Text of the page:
Fort Massac







Marion Prison
Herrin Massacre
Giant City
Fort Massac



Colonial-era fort on the Ohio River in Massac County, Illinois, USA.







State Park Contact Information:
Fort Massac State Park
308 E. 5th Street
Metropolis, Illinois    62960
Phone: 618-524-4712
















Fort Massac was built by the French in 1757, during the French and Indian War. The Fort was originally called Fort De L’Ascension. The name was changed in 1759, to honor of Claud Louis d'Espinchal, Marquis de Massiac, the French Naval Minister. Massiac is a place which is in the Communes of the Cantal département, in France.


Following the end of the French and Indian War in 1763, the French abandoned the fort and a band of Chickasaws burned it to the ground. When Captain Thomas Stirling, commander of the 42nd Highland Regiment, arrived to take possession for Britain, all he found was a charred ruin. The British never rebuilt the fort. In 1778, during the Revolutionary War, Col. George Rogers Clark led his regiment of “Long Knives” into Illinois near the fort at Massac Creek. Clark marched overland to Fort Kaskaskia, 100 miles to the north, without firing a shot. From there, Clark marched across Illinois to Fort Sackville (Vincennes), capturing the entire Illinois Territory, and then some, for the State of Virginia. In 1794, during the Northwest Indian War, President George Washington ordered the fort rebuilt, and for the next 20 years it protected U.S. military and commercial interests in the Ohio Valley. During this time, Fort Massac was the largest outpost of the U.S. Military.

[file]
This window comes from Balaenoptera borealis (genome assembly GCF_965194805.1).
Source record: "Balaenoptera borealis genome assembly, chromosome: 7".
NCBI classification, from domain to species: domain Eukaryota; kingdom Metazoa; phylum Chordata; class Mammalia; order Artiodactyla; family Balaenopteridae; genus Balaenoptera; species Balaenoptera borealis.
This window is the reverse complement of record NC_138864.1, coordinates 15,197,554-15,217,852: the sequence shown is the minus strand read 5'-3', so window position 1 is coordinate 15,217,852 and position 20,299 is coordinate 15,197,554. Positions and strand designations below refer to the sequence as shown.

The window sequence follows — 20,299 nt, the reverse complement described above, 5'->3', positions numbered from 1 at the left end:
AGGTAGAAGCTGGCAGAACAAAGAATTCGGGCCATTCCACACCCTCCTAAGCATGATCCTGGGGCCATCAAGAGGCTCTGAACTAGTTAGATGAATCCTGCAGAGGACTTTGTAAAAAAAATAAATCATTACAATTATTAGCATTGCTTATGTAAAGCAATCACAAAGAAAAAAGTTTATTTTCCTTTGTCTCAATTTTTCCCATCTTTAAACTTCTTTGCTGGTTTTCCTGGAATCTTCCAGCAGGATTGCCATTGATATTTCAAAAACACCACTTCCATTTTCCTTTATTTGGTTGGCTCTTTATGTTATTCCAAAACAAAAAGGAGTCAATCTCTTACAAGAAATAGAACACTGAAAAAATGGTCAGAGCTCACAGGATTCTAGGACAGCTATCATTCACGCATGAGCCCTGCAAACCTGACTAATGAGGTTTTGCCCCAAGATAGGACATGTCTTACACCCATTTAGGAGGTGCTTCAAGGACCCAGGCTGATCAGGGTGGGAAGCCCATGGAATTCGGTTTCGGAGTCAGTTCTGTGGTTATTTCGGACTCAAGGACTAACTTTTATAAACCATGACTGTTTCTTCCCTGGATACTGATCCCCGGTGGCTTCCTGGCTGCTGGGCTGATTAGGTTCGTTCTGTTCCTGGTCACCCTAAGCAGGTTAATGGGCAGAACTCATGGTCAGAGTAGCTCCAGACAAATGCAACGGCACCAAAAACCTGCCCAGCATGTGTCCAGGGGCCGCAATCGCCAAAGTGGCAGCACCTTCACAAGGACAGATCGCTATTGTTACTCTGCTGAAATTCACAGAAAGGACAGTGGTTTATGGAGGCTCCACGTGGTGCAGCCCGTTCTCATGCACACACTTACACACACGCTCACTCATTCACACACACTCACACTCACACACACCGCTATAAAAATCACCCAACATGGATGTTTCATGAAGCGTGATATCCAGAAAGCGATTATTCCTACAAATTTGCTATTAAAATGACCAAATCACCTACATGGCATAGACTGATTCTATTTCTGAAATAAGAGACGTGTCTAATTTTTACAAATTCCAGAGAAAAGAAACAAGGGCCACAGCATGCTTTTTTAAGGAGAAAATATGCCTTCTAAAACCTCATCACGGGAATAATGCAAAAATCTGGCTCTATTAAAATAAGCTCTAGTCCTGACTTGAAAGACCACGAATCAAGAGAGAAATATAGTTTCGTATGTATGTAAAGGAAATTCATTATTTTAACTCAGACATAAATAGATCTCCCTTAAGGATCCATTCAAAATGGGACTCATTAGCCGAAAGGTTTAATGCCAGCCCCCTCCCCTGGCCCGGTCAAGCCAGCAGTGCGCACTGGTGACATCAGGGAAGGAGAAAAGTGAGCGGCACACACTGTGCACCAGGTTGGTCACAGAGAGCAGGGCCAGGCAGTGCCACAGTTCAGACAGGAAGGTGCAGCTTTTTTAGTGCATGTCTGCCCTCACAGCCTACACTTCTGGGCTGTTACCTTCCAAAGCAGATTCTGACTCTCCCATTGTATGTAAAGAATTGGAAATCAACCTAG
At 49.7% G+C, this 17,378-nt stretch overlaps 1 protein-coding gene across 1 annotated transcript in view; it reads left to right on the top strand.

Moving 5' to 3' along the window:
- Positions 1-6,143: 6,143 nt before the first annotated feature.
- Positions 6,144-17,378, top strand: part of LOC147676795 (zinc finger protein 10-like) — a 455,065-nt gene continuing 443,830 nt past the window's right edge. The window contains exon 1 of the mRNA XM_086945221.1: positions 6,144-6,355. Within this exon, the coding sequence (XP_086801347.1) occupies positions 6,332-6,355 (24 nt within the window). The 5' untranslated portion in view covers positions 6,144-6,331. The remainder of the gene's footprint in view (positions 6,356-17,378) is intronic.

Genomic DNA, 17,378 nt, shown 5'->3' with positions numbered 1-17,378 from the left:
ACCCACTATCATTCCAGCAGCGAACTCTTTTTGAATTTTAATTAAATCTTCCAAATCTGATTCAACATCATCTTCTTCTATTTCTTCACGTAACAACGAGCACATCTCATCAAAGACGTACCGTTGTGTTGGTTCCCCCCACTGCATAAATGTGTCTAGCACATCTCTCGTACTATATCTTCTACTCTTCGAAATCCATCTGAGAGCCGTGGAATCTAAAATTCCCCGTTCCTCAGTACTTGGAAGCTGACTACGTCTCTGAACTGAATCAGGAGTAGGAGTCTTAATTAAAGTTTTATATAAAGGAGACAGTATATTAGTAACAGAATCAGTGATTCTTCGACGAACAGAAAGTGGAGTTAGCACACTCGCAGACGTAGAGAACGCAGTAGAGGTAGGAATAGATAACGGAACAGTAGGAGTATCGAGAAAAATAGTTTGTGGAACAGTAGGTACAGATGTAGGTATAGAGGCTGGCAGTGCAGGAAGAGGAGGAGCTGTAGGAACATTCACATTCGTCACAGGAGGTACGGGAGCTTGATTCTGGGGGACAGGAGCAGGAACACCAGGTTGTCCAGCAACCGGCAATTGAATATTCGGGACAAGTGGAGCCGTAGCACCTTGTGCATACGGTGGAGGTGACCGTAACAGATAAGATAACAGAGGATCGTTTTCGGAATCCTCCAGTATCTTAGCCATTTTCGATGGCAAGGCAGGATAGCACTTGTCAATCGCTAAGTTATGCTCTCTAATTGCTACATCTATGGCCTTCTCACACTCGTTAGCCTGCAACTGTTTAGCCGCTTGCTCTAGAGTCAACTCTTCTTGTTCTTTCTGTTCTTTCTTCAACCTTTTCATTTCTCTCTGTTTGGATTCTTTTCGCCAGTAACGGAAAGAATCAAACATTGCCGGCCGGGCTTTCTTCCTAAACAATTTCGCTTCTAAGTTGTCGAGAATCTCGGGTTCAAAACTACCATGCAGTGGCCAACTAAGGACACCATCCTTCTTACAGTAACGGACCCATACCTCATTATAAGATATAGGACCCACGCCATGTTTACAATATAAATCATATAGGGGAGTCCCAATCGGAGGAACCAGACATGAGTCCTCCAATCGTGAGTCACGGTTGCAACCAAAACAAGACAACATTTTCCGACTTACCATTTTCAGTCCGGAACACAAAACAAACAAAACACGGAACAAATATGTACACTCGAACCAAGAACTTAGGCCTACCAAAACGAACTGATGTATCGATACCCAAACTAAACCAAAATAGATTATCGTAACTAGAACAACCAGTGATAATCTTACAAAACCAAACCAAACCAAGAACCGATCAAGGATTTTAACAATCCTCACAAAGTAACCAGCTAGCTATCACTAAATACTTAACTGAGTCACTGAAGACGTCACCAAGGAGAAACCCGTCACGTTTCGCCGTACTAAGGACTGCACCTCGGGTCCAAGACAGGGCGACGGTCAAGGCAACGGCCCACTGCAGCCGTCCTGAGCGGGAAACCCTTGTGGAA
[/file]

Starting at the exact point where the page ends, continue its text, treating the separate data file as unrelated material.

In the Fall of 1803, the Lewis and Clark Expedition stopped at Fort Massac on its way west, recruiting two volunteers. During the summer of 1805, former U.S. Vice President Aaron Burr and Gen. James Wilkinson allegedly met at Fort Massac, where they drew up plans to personally conquer Mexico and the American southwest. The Fort was ravaged by the New Madrid Earthquake in 1811-12. It was again rebuilt in time to play a minor role in the War of 1812, only to be abandoned again in 1814. Local citizens dismantled the fort for timber, and by 1828 little remained of the original construction. In 1839 the city of Metropolis was platted about a mile west of the fort. The Fort Massac site was made a State Park in 1908, becoming the first Illinois State Park. A replica of the old Fort has been built. Each Fall, reenactors gather for the Fort Massac Encampment, acting out life in the 1700s.